For LGBTQ Tennesseans from immigrant families, culture can add another barrier to acceptance – Tennessee Lookout
For some Tennessee LGBTQ people, growing up meant realizing that their sexual orientation could be used against them by society, including their family members.
According to Movement Advancement Project, about 3.5% of adults in Tennessee identify as non-cisgender. But despite making up a small percentage of the state’s population, LGBTQ residents face discrimination from employers and landlords and struggle to maintain housing or employment.
People of color in the community, for whom racism and gender bias can be synonymous, say they often feel left out of mainstream LGBTQ conversations. For immigrants or people from immigrant families who are LGBTQ, barriers to acceptance may be higher.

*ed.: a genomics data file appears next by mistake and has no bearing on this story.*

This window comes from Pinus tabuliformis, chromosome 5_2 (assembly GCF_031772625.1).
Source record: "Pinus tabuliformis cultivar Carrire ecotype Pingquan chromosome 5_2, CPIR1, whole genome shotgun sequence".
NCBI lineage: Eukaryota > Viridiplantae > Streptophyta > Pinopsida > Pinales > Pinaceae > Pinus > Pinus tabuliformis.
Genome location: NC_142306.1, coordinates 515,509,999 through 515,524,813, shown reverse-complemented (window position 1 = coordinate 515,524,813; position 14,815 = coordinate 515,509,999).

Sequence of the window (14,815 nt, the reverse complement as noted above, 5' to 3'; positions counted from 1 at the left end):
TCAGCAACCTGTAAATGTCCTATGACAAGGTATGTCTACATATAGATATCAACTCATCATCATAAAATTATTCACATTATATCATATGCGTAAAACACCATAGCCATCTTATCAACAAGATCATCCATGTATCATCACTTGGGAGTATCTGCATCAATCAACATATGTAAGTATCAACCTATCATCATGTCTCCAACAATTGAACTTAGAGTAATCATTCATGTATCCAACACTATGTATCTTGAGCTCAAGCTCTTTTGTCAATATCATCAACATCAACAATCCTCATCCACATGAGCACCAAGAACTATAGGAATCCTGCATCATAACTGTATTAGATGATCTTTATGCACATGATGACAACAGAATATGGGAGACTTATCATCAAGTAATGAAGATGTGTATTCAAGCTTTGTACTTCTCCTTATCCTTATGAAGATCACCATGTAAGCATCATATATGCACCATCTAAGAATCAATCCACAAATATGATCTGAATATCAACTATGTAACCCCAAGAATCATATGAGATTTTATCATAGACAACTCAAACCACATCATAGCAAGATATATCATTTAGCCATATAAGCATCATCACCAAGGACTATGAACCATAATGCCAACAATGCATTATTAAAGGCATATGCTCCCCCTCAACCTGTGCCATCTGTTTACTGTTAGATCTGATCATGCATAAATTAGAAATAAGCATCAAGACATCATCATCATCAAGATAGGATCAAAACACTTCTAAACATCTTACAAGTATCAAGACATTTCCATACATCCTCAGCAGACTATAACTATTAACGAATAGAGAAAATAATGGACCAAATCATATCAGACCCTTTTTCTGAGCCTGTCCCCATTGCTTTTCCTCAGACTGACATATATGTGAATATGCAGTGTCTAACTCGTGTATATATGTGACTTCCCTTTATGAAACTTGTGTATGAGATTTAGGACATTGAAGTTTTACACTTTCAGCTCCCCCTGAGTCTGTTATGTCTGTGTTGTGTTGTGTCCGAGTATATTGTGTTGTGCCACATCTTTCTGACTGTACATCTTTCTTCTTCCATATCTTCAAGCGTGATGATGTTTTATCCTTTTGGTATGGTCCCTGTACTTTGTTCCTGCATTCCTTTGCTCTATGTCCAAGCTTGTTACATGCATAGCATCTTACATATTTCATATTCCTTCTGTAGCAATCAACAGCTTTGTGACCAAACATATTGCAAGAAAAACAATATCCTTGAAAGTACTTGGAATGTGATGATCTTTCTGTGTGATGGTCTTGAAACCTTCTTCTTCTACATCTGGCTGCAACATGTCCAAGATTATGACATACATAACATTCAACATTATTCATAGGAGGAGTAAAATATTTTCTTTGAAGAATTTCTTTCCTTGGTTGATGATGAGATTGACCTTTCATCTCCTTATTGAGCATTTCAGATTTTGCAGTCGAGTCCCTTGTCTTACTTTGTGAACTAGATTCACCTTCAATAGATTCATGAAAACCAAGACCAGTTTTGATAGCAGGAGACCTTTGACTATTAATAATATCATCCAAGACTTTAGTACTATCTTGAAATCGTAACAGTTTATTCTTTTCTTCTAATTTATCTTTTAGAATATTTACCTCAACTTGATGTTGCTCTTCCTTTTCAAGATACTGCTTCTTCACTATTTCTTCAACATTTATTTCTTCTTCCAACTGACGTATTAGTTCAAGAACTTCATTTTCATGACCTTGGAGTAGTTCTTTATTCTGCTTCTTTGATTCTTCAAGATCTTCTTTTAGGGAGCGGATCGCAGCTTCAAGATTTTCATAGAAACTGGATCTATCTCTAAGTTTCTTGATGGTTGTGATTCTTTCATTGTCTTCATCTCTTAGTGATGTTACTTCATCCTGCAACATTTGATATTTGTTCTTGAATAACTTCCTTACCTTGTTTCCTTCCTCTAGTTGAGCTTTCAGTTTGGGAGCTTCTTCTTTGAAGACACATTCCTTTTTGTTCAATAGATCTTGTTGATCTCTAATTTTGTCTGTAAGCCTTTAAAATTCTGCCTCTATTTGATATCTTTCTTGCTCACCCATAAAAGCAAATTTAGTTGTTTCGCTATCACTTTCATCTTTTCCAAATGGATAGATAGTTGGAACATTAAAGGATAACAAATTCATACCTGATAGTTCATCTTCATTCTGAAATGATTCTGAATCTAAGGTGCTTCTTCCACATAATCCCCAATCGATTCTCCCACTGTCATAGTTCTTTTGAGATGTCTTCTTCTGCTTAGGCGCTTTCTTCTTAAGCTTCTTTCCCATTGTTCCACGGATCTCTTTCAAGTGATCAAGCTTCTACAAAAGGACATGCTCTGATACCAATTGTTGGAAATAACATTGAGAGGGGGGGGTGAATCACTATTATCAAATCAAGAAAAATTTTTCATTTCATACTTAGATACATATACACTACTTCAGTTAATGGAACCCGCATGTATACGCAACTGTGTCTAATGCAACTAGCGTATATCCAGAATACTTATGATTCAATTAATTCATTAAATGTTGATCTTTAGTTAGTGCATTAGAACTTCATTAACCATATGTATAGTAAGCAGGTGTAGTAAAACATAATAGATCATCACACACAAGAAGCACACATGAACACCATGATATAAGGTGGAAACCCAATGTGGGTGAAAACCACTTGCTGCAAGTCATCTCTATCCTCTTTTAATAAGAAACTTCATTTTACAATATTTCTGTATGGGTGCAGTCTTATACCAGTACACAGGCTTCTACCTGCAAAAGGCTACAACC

The Tennessee Lookout reached out to immigrants who are also LGBTQ. Here are some of their stories.
Nicole Garcia Aguilar (She/She)
Nicole Garcia Aguilar, a transgender woman, lived in Honduras until she was forced to flee in 2014 following death threats against her.
She fled to the United States as an asylum seeker, but was deported in 2017 after missing a court appointment. His the lawyer said that Garcia had been convicted of marijuana possession and faced prostitution charges, but that her criminal history did not involve violence.
Upon her return to Honduras, she was again attacked and forced to flee.
“A man had just gotten out of prison and I was on a bicycle and this person started following me, grabbed me by the hair and dragged me. Neighbors intervened and he said if it hadn’t been for the neighbors they would have found me with flies in my mouth, but next time no one would intervene,” Garcia said.
Garcia was deported twice before being granted asylum by an immigration judge in 2018. Instead of being released, Garcia was detained by United States Immigration and Customs Enforcement. Officials claimed there were inconsistencies in his testimony. Garcia spent nearly three months in solitary confinement before being released in 2019.